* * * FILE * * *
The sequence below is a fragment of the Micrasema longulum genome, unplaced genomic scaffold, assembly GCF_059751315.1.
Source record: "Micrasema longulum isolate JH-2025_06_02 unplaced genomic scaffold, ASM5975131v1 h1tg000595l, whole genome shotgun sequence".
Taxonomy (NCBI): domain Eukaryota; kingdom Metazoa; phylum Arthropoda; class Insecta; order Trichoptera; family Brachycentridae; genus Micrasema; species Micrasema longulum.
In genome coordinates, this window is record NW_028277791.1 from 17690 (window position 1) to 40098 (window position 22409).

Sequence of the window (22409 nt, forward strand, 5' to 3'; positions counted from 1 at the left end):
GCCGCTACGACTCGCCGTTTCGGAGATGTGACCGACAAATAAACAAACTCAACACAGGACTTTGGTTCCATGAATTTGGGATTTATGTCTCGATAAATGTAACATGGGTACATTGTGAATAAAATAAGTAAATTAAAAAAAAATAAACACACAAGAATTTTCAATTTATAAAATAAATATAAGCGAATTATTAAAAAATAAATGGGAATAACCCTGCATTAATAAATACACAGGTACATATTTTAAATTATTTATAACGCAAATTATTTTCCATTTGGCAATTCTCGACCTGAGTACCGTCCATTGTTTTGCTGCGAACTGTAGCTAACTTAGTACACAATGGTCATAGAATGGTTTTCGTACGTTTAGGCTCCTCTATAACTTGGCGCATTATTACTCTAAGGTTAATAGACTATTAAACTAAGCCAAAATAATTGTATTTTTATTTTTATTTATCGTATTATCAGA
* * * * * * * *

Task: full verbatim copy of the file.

The sequence below is a fragment of the Micrasema longulum genome, unplaced genomic scaffold, assembly GCF_059751315.1.
Source record: "Micrasema longulum isolate JH-2025_06_02 unplaced genomic scaffold, ASM5975131v1 h1tg000595l, whole genome shotgun sequence".
Taxonomy (NCBI): domain Eukaryota; kingdom Metazoa; phylum Arthropoda; class Insecta; order Trichoptera; family Brachycentridae; genus Micrasema; species Micrasema longulum.
In genome coordinates, this window is record NW_028277791.1 from 17690 (window position 1) to 40098 (window position 22409).

Sequence of the window (22409 nt, forward strand, 5' to 3'; positions counted from 1 at the left end):
GCCGCTACGACTCGCCGTTTCGGAGATGTGACCGACAAATAAACAAACTCAACACAGGACTTTGGTTCCATGAATTTGGGATTTATGTCTCGATAAATGTAACATGGGTACATTGTGAATAAAATAAGTAAATTAAAAAAAAATAAACACACAAGAATTTTCAATTTATAAAATAAATATAAGCGAATTATTAAAAAATAAATGGGAATAACCCTGCATTAATAAATACACAGGTACATATTTTAAATTATTTATAACGCAAATTATTTTCCATTTGGCAATTCTCGACCTGAGTACCGTCCATTGTTTTGCTGCGAACTGTAGCTAACTTAGTACACAATGGTCATAGAATGGTTTTCGTACGTTTAGGCTCCTCTATAACTTGGCGCATTATTACTCTAAGGTTAATAGACTATTAAACTAAGCCAAAATAATTGTATTTTTATTTTTATTTATCGTATTATCAGA